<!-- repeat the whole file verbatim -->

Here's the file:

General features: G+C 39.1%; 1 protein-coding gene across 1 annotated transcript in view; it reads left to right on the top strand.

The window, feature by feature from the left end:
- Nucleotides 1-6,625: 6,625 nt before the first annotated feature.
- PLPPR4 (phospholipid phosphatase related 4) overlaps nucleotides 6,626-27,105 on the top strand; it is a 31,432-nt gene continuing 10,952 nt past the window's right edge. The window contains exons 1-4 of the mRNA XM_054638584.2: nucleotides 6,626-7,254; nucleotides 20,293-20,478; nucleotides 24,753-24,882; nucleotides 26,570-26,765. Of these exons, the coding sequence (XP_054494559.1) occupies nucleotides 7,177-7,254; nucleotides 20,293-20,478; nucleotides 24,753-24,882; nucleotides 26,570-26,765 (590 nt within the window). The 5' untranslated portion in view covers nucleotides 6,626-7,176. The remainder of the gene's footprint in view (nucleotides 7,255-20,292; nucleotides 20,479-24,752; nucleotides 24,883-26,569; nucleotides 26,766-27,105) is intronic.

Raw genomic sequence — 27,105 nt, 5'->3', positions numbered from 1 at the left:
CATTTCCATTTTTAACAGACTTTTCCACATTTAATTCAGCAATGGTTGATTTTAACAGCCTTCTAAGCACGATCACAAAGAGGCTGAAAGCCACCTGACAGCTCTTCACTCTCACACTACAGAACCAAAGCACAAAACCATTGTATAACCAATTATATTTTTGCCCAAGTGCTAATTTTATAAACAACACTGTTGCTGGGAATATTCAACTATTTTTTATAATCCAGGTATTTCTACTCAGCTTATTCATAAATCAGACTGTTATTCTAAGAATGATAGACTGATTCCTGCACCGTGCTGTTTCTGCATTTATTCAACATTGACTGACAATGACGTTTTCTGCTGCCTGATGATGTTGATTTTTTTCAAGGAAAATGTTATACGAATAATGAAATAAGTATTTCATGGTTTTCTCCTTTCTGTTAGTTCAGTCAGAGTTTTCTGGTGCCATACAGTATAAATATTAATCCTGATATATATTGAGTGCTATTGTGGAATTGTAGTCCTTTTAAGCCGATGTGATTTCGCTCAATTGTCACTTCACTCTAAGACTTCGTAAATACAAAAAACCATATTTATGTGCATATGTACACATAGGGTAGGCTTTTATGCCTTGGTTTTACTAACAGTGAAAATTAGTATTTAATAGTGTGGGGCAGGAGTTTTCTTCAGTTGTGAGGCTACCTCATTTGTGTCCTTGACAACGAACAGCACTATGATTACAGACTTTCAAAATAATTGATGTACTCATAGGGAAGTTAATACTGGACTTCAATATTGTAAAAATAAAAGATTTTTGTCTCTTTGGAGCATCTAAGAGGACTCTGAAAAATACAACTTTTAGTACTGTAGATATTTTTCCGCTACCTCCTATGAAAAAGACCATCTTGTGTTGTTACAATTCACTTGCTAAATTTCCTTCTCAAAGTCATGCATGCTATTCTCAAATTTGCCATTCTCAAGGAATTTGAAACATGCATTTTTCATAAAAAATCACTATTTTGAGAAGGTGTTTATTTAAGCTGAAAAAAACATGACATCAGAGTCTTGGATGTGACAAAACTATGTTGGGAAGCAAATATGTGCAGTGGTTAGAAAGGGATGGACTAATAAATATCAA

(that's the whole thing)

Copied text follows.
General features: G+C 39.1%; 1 protein-coding gene across 1 annotated transcript in view; it reads left to right on the top strand.

The window, feature by feature from the left end:
- Nucleotides 1-6,625: 6,625 nt before the first annotated feature.
- PLPPR4 (phospholipid phosphatase related 4) overlaps nucleotides 6,626-27,105 on the top strand; it is a 31,432-nt gene continuing 10,952 nt past the window's right edge. The window contains exons 1-4 of the mRNA XM_054638584.2: nucleotides 6,626-7,254; nucleotides 20,293-20,478; nucleotides 24,753-24,882; nucleotides 26,570-26,765. Of these exons, the coding sequence (XP_054494559.1) occupies nucleotides 7,177-7,254; nucleotides 20,293-20,478; nucleotides 24,753-24,882; nucleotides 26,570-26,765 (590 nt within the window). The 5' untranslated portion in view covers nucleotides 6,626-7,176. The remainder of the gene's footprint in view (nucleotides 7,255-20,292; nucleotides 20,479-24,752; nucleotides 24,883-26,569; nucleotides 26,766-27,105) is intronic.

Raw genomic sequence — 27,105 nt, 5'->3', positions numbered from 1 at the left:
CATTTCCATTTTTAACAGACTTTTCCACATTTAATTCAGCAATGGTTGATTTTAACAGCCTTCTAAGCACGATCACAAAGAGGCTGAAAGCCACCTGACAGCTCTTCACTCTCACACTACAGAACCAAAGCACAAAACCATTGTATAACCAATTATATTTTTGCCCAAGTGCTAATTTTATAAACAACACTGTTGCTGGGAATATTCAACTATTTTTTATAATCCAGGTATTTCTACTCAGCTTATTCATAAATCAGACTGTTATTCTAAGAATGATAGACTGATTCCTGCACCGTGCTGTTTCTGCATTTATTCAACATTGACTGACAATGACGTTTTCTGCTGCCTGATGATGTTGATTTTTTTCAAGGAAAATGTTATACGAATAATGAAATAAGTATTTCATGGTTTTCTCCTTTCTGTTAGTTCAGTCAGAGTTTTCTGGTGCCATACAGTATAAATATTAATCCTGATATATATTGAGTGCTATTGTGGAATTGTAGTCCTTTTAAGCCGATGTGATTTCGCTCAATTGTCACTTCACTCTAAGACTTCGTAAATACAAAAAACCATATTTATGTGCATATGTACACATAGGGTAGGCTTTTATGCCTTGGTTTTACTAACAGTGAAAATTAGTATTTAATAGTGTGGGGCAGGAGTTTTCTTCAGTTGTGAGGCTACCTCATTTGTGTCCTTGACAACGAACAGCACTATGATTACAGACTTTCAAAATAATTGATGTACTCATAGGGAAGTTAATACTGGACTTCAATATTGTAAAAATAAAAGATTTTTGTCTCTTTGGAGCATCTAAGAGGACTCTGAAAAATACAACTTTTAGTACTGTAGATATTTTTCCGCTACCTCCTATGAAAAAGACCATCTTGTGTTGTTACAATTCACTTGCTAAATTTCCTTCTCAAAGTCATGCATGCTATTCTCAAATTTGCCATTCTCAAGGAATTTGAAACATGCATTTTTCATAAAAAATCACTATTTTGAGAAGGTGTTTATTTAAGCTGAAAAAAACATGACATCAGAGTCTTGGATGTGACAAAACTATGTTGGGAAGCAAATATGTGCAGTGGTTAGAAAGGGATGGACTAATAAATATCAA